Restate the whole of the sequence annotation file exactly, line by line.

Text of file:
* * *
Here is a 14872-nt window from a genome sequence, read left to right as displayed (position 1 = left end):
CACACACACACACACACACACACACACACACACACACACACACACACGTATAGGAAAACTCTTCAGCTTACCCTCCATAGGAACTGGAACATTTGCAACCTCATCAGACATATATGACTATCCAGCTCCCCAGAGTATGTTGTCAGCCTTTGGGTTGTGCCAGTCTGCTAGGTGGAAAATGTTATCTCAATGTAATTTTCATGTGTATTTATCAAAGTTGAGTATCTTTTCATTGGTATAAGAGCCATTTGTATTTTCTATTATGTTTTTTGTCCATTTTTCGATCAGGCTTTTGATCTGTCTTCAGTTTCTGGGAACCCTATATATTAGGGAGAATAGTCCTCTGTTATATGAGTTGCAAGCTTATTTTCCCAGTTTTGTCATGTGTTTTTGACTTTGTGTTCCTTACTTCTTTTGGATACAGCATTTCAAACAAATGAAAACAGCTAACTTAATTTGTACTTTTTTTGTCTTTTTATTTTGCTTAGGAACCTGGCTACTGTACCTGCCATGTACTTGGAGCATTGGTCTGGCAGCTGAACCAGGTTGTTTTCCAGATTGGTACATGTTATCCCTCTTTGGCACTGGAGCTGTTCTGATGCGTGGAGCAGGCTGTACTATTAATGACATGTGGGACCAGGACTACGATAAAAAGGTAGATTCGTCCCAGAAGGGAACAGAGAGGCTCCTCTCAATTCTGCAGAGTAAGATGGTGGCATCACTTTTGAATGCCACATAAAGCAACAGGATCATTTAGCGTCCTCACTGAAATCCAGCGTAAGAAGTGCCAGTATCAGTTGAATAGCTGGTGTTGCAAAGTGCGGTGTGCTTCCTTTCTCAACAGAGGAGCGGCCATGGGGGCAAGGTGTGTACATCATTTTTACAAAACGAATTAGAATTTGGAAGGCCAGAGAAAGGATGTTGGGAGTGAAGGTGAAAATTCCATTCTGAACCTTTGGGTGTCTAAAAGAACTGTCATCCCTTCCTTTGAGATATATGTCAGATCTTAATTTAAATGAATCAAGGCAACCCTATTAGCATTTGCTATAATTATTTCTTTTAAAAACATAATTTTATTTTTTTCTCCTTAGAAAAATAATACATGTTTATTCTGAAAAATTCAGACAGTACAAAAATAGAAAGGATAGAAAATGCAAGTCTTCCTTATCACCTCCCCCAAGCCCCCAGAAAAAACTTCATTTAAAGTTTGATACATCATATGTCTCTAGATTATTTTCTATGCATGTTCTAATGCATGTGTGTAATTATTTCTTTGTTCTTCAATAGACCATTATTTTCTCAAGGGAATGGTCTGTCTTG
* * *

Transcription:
Here is a 14872-nt window from a genome sequence, read left to right as displayed (position 1 = left end):
CACACACACACACACACACACACACACACACACACACACACACACACGTATAGGAAAACTCTTCAGCTTACCCTCCATAGGAACTGGAACATTTGCAACCTCATCAGACATATATGACTATCCAGCTCCCCAGAGTATGTTGTCAGCCTTTGGGTTGTGCCAGTCTGCTAGGTGGAAAATGTTATCTCAATGTAATTTTCATGTGTATTTATCAAAGTTGAGTATCTTTTCATTGGTATAAGAGCCATTTGTATTTTCTATTATGTTTTTTGTCCATTTTTCGATCAGGCTTTTGATCTGTCTTCAGTTTCTGGGAACCCTATATATTAGGGAGAATAGTCCTCTGTTATATGAGTTGCAAGCTTATTTTCCCAGTTTTGTCATGTGTTTTTGACTTTGTGTTCCTTACTTCTTTTGGATACAGCATTTCAAACAAATGAAAACAGCTAACTTAATTTGTACTTTTTTTGTCTTTTTATTTTGCTTAGGAACCTGGCTACTGTACCTGCCATGTACTTGGAGCATTGGTCTGGCAGCTGAACCAGGTTGTTTTCCAGATTGGTACATGTTATCCCTCTTTGGCACTGGAGCTGTTCTGATGCGTGGAGCAGGCTGTACTATTAATGACATGTGGGACCAGGACTACGATAAAAAGGTAGATTCGTCCCAGAAGGGAACAGAGAGGCTCCTCTCAATTCTGCAGAGTAAGATGGTGGCATCACTTTTGAATGCCACATAAAGCAACAGGATCATTTAGCGTCCTCACTGAAATCCAGCGTAAGAAGTGCCAGTATCAGTTGAATAGCTGGTGTTGCAAAGTGCGGTGTGCTTCCTTTCTCAACAGAGGAGCGGCCATGGGGGCAAGGTGTGTACATCATTTTTACAAAACGAATTAGAATTTGGAAGGCCAGAGAAAGGATGTTGGGAGTGAAGGTGAAAATTCCATTCTGAACCTTTGGGTGTCTAAAAGAACTGTCATCCCTTCCTTTGAGATATATGTCAGATCTTAATTTAAATGAATCAAGGCAACCCTATTAGCATTTGCTATAATTATTTCTTTTAAAAACATAATTTTATTTTTTTCTCCTTAGAAAAATAATACATGTTTATTCTGAAAAATTCAGACAGTACAAAAATAGAAAGGATAGAAAATGCAAGTCTTCCTTATCACCTCCCCCAAGCCCCCAGAAAAAACTTCATTTAAAGTTTGATACATCATATGTCTCTAGATTATTTTCTATGCATGTTCTAATGCATGTGTGTAATTATTTCTTTGTTCTTCAATAGACCATTATTTTCTCAAGGGAATGGTCTGTCTTG